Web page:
Feb 18, 2014 - Fertilizer could be too much of a good thing for the world's grasslands, according to study findings to be published online by the journal Nature. The worldwide study shows that, on average, additional nitrogen will increase the amount of grass that can be grown. But a smaller number of species thrive, crowding out others that are better adapted to survive in harsher times. It results in wilder swings in the amount of available forage.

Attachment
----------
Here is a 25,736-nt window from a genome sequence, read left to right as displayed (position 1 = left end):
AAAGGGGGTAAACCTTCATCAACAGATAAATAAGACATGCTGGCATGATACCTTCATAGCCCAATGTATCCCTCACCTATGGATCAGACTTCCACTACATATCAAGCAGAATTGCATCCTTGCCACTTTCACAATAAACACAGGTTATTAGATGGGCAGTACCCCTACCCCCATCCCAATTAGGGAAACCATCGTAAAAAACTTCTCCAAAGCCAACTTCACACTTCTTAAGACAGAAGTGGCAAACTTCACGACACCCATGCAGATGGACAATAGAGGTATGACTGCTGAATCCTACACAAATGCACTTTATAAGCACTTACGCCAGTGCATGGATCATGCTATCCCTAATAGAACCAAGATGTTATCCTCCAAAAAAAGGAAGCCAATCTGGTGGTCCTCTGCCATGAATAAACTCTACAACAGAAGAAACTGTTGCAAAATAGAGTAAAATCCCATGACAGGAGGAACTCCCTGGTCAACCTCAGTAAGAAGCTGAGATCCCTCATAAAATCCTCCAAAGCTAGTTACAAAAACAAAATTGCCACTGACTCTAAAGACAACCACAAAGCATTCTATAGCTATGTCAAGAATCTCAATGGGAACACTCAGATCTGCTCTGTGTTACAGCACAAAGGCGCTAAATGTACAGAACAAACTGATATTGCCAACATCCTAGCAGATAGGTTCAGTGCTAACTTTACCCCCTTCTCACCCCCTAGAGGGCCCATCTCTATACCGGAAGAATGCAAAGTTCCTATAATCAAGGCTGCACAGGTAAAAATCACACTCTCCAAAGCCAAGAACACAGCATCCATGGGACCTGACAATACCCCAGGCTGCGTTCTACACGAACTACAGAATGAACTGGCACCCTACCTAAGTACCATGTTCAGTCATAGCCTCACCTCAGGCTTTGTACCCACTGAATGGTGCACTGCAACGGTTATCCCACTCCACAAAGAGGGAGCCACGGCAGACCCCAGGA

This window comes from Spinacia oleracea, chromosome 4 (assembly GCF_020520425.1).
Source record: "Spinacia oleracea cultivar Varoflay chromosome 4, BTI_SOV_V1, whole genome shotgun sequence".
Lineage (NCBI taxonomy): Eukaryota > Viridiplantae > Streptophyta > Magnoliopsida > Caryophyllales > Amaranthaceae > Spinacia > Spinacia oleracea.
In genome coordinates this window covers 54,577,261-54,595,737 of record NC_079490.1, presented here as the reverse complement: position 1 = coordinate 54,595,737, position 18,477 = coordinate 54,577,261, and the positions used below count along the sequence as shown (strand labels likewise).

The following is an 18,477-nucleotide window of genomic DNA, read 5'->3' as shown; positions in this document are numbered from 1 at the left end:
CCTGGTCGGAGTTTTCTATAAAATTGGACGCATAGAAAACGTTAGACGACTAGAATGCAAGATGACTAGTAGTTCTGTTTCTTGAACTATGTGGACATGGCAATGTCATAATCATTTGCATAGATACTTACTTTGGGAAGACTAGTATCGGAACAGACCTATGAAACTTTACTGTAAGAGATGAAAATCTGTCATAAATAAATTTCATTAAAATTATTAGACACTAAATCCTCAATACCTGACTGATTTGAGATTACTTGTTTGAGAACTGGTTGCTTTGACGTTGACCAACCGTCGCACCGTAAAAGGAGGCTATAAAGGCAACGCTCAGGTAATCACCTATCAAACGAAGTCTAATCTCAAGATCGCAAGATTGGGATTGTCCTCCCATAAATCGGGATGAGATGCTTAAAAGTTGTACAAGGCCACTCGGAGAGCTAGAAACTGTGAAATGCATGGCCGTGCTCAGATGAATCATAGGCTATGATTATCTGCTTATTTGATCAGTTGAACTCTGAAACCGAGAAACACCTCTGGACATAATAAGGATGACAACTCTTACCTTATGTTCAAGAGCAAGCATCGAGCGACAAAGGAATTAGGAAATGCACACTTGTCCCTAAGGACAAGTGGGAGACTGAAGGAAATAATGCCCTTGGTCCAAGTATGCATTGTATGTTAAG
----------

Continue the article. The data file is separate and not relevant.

"More nitrogen means more production, but it's less stable," said Johannes M.H. Knops, a University of Nebraska-Lincoln biologist and one of the paper's international co-authors. "There are more good years and more bad years. Not all years are going to be good and the bad years are going to be worse."